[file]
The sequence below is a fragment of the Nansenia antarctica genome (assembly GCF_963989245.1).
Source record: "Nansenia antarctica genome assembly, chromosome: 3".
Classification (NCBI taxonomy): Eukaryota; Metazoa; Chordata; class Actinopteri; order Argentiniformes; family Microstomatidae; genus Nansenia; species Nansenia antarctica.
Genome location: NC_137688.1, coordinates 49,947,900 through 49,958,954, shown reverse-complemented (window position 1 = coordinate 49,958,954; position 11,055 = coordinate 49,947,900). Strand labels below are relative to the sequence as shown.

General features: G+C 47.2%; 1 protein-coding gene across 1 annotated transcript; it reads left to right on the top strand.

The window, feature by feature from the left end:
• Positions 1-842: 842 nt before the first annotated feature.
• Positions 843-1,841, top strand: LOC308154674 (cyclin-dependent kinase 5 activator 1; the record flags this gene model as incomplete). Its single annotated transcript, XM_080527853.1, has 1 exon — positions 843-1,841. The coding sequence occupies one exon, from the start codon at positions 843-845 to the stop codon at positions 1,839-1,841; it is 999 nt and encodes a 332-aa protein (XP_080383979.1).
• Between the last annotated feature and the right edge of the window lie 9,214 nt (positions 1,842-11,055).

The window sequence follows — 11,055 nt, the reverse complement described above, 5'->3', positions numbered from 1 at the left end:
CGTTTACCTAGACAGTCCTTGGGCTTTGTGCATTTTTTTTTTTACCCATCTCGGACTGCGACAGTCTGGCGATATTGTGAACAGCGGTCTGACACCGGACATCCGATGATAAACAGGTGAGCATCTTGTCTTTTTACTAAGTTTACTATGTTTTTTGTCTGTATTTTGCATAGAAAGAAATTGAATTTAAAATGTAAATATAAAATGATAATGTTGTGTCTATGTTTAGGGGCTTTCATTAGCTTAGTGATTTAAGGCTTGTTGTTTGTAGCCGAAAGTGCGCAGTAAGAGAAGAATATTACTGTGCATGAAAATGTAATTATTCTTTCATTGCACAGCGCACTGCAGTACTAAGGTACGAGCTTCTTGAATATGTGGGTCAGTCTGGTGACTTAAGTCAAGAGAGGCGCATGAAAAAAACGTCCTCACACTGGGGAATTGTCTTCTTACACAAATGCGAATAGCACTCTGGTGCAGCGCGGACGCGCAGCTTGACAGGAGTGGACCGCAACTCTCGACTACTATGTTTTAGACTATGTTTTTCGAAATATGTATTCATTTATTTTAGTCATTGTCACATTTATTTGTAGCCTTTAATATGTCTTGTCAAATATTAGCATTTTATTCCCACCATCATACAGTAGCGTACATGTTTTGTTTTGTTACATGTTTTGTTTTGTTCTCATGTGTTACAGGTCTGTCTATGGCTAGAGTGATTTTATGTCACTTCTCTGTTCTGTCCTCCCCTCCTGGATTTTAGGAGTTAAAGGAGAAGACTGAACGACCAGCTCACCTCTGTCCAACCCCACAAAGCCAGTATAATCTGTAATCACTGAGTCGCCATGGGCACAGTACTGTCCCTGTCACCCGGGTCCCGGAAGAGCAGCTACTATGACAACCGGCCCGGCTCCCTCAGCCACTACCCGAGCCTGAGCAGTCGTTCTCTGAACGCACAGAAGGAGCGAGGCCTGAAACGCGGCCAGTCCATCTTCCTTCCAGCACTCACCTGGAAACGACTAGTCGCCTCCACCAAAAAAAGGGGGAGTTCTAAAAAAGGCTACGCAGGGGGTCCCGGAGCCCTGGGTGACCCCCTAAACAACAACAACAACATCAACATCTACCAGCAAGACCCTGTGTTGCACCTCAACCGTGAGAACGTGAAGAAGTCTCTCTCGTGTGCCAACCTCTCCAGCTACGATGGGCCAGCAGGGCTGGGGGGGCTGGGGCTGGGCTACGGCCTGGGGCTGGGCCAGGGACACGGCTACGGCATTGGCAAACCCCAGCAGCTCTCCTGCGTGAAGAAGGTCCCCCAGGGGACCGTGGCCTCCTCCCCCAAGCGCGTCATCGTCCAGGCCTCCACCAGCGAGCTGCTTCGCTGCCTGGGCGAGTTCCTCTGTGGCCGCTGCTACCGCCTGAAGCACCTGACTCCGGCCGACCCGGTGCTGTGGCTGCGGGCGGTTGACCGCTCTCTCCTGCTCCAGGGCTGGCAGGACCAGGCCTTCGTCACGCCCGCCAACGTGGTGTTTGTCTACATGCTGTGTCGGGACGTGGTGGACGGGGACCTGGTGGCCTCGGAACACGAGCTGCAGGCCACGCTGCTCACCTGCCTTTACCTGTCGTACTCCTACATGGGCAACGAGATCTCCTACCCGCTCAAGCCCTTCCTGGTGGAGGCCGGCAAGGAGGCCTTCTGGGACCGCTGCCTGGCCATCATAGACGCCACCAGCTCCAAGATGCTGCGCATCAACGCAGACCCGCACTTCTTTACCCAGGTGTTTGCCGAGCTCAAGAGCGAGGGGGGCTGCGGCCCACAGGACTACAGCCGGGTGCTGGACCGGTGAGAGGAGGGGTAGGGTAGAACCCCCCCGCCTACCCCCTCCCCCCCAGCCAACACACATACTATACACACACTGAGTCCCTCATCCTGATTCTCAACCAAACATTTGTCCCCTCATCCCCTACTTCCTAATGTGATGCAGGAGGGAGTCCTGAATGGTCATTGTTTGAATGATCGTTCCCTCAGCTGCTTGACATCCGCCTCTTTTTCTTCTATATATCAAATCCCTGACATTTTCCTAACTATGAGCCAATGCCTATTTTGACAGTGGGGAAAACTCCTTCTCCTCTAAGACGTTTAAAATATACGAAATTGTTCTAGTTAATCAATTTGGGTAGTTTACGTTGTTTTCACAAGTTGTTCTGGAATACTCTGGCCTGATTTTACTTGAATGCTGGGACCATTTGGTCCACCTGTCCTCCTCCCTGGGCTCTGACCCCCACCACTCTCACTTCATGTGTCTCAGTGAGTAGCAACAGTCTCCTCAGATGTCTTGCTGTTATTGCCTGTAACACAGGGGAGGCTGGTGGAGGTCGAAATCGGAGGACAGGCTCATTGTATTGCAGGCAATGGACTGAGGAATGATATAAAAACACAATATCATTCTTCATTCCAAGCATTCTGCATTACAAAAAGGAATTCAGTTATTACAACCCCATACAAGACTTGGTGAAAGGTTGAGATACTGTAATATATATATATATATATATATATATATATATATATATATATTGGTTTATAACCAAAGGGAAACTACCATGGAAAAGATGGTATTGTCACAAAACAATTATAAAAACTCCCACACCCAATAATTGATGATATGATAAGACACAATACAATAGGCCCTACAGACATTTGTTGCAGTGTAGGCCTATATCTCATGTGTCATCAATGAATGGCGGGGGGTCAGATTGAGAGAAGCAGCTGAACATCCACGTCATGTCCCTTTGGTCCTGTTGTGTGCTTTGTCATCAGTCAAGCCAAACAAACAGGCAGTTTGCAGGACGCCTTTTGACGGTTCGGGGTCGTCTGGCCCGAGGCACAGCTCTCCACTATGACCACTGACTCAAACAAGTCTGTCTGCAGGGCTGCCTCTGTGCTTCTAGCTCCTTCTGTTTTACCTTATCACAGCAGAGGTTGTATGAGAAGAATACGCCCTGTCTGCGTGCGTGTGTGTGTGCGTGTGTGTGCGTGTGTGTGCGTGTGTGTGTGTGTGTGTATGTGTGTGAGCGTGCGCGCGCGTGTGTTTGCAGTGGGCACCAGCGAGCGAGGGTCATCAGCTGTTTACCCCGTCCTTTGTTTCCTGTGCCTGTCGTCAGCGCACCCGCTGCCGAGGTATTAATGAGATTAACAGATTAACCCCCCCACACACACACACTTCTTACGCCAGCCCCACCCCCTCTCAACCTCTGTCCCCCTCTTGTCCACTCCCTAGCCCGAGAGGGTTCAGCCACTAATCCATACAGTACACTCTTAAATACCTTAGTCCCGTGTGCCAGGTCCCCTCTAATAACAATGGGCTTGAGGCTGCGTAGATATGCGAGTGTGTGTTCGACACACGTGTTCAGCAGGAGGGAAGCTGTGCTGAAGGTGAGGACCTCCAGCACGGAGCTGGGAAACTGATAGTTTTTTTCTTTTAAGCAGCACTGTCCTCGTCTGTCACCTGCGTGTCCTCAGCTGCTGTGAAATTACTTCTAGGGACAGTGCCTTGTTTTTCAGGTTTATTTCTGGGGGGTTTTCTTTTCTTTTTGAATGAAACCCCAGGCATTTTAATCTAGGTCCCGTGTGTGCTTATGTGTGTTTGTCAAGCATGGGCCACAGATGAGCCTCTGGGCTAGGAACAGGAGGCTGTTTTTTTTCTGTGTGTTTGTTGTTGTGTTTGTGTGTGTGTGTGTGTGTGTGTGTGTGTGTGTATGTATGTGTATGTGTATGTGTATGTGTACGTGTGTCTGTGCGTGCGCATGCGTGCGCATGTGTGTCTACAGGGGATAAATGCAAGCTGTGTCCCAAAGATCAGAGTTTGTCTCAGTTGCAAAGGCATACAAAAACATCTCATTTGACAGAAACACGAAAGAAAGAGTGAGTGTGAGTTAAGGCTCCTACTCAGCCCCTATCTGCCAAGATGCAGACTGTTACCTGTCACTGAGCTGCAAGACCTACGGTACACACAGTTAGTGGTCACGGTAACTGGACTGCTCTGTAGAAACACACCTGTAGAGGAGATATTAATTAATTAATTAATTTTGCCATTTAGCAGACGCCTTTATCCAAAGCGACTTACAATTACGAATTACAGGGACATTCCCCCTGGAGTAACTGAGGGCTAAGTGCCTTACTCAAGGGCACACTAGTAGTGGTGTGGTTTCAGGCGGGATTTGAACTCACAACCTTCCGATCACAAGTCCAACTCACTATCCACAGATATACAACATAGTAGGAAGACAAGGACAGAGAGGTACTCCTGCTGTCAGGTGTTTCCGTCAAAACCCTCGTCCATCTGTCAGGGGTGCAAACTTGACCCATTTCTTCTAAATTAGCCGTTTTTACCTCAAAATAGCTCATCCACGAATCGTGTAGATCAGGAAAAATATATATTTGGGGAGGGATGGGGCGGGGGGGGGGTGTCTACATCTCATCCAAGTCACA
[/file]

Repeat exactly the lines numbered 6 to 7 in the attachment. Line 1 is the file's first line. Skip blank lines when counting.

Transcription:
The window, feature by feature from the left end:
• Positions 1-842: 842 nt before the first annotated feature.